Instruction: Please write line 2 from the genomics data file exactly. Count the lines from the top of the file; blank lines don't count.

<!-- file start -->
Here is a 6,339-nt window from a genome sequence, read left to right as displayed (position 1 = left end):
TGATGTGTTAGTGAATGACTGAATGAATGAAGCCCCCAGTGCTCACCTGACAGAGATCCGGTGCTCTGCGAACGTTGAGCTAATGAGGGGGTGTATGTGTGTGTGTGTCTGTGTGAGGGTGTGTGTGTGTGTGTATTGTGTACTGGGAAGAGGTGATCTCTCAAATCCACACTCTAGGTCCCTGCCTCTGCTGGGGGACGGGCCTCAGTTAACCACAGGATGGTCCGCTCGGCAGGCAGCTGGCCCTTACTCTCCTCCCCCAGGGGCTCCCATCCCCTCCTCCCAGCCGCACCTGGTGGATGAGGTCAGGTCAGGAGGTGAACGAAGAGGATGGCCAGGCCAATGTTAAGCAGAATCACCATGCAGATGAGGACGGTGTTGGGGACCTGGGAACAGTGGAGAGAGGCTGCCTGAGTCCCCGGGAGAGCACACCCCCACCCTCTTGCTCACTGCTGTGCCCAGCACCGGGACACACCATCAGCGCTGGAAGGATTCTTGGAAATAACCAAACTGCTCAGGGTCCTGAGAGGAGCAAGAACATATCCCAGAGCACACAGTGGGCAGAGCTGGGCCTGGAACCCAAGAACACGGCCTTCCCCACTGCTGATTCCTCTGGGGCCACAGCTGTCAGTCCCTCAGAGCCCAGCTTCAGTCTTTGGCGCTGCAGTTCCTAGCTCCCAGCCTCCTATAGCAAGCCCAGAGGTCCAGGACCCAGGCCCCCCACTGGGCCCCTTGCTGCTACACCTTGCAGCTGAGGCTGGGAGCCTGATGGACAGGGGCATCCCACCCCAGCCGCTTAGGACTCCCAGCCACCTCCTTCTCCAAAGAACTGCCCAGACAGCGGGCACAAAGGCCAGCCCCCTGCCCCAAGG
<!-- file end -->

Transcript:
TGATGTGTTAGTGAATGACTGAATGAATGAAGCCCCCAGTGCTCACCTGACAGAGATCCGGTGCTCTGCGAACGTTGAGCTAATGAGGGGGTGTATGTGTGTGTGTGTCTGTGTGAGGGTGTGTGTGTGTGTGTATTGTGTACTGGGAAGAGGTGATCTCTCAAATCCACACTCTAGGTCCCTGCCTCTGCTGGGGGACGGGCCTCAGTTAACCACAGGATGGTCCGCTCGGCAGGCAGCTGGCCCTTACTCTCCTCCCCCAGGGGCTCCCATCCCCTCCTCCCAGCCGCACCTGGTGGATGAGGTCAGGTCAGGAGGTGAACGAAGAGGATGGCCAGGCCAATGTTAAGCAGAATCACCATGCAGATGAGGACGGTGTTGGGGACCTGGGAACAGTGGAGAGAGGCTGCCTGAGTCCCCGGGAGAGCACACCCCCACCCTCTTGCTCACTGCTGTGCCCAGCACCGGGACACACCATCAGCGCTGGAAGGATTCTTGGAAATAACCAAACTGCTCAGGGTCCTGAGAGGAGCAAGAACATATCCCAGAGCACACAGTGGGCAGAGCTGGGCCTGGAACCCAAGAACACGGCCTTCCCCACTGCTGATTCCTCTGGGGCCACAGCTGTCAGTCCCTCAGAGCCCAGCTTCAGTCTTTGGCGCTGCAGTTCCTAGCTCCCAGCCTCCTATAGCAAGCCCAGAGGTCCAGGACCCAGGCCCCCCACTGGGCCCCTTGCTGCTACACCTTGCAGCTGAGGCTGGGAGCCTGATGGACAGGGGCATCCCACCCCAGCCGCTTAGGACTCCCAGCCACCTCCTTCTCCAAAGAACTGCCCAGACAGCGGGCACAAAGGCCAGCCCCCTGCCCCAAGG